But all the Buddhas and Bodhisattvas never show any ill-will or hatred toward enemies. Enemies–the enemies of all that is good–are indeed wicked, avaricious, shameless, hell-born, and, above all, ignorant. But are they not, too, my own children for all their sins? They are to be pitied and enlightened, not persecuted. Therefore, what is shed by Buddhists is not blood,–which, unfortunately, has stained so many pages in the history of religion,–but tears issuing directly from the fountain-head of lovingkindness.
The most powerful weapon ever used by Buddha in the subjugation of his wayward children is the practice of non-atman (non-egotism). He wielded it more effectively than any deadly, life-destroying weapons. When he was under the Bodhi-tree absorbed in meditation on the non-atmanness of things, fiends numbering thousands tried in every way to shake him from his transcendental serenity; but all to no purpose. On the contrary, the arrows turned to heavenly flowers, the roaring clamor to a paradisiacal music, and even the army of demons to a host of celestials. And do you wonder at it? Not at all! For what on earth can withstand an absolutely self-freed heart overflowing with lovingkindness and infinite bliss?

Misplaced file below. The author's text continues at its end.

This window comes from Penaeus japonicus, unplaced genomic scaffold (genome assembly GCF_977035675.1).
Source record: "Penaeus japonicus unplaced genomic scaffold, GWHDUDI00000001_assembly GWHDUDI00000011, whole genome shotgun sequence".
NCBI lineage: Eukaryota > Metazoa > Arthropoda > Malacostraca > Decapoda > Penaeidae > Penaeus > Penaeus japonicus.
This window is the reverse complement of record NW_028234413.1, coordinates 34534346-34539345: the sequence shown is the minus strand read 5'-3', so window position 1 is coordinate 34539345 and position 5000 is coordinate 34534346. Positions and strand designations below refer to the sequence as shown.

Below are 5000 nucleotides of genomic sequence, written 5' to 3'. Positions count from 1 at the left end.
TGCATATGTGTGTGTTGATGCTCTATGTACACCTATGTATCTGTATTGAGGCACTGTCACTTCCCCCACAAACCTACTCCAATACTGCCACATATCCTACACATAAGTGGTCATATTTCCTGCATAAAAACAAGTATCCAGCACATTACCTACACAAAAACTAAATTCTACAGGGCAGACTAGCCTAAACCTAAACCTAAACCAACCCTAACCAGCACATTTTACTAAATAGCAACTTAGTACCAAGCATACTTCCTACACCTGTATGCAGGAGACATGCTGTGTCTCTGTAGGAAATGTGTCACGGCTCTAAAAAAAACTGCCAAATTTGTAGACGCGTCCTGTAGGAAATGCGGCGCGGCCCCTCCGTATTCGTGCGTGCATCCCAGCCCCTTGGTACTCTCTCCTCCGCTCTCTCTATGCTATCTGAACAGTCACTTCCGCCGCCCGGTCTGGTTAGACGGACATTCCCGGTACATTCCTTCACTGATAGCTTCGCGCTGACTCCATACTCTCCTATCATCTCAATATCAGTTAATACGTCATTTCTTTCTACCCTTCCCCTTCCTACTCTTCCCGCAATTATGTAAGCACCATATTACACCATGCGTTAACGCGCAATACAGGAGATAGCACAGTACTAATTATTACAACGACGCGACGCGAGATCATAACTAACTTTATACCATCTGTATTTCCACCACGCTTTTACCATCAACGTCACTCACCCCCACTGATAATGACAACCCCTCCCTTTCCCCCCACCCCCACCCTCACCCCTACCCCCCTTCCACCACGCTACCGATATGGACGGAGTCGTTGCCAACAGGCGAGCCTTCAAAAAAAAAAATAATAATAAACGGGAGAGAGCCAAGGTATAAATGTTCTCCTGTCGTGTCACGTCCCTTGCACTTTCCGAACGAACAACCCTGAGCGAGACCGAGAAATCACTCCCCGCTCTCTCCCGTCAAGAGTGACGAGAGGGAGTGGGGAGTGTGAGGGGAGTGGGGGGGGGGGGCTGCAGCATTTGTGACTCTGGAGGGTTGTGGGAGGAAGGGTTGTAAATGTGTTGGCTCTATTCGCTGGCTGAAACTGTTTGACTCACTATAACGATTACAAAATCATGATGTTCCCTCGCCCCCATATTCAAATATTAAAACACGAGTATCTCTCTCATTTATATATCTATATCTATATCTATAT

And this example should be made the ideal of every faithful Buddhist. Whatever calling he may have chosen in this life, let him be freed from ego-centric thoughts and feelings. Even when going to war for his country’s sake, let him not bear any hatred towards his enemies. In all his dealings with them let him practise the truth of non-atman. He may have to deprive his antagonist of the corporeal presence, but let him not think there are atmans, conquering each other. From a Buddhist point of view, the significance of life is not limited to the present incarnation. We must not exaggerate the significance of individuals, for they are not independent and unconditional existences. They acquire their importance and a paramount meaning, moral and religious, as soon as their fate becomes connected with the all-pervading love of the Buddha, because then they are no more particular individuals filled with egotistic thoughts and impulses, but have become love incarnate. They are so many representative types of one universal self-freed love. If they ever have to combat one another for the sake of their home and country,–which under circumstances may become unavoidable in this world of particularity,–let them forget their egotistic passions, which are the product of the atman conception of selfishness. Let them, on the contrary, be filled with the lovingkindness of the Buddha; let them elevate themselves above the horizon of the mine and thine. The hand that is raised to strike and the eye that is fixed to take aim, do not belong to the individual, but are the instruments utilized by a principle higher than transient existence. Therefore, when fighting, fight with might and main, fight with your whole heart, forget your own self in the fight, and be free from all atman thought.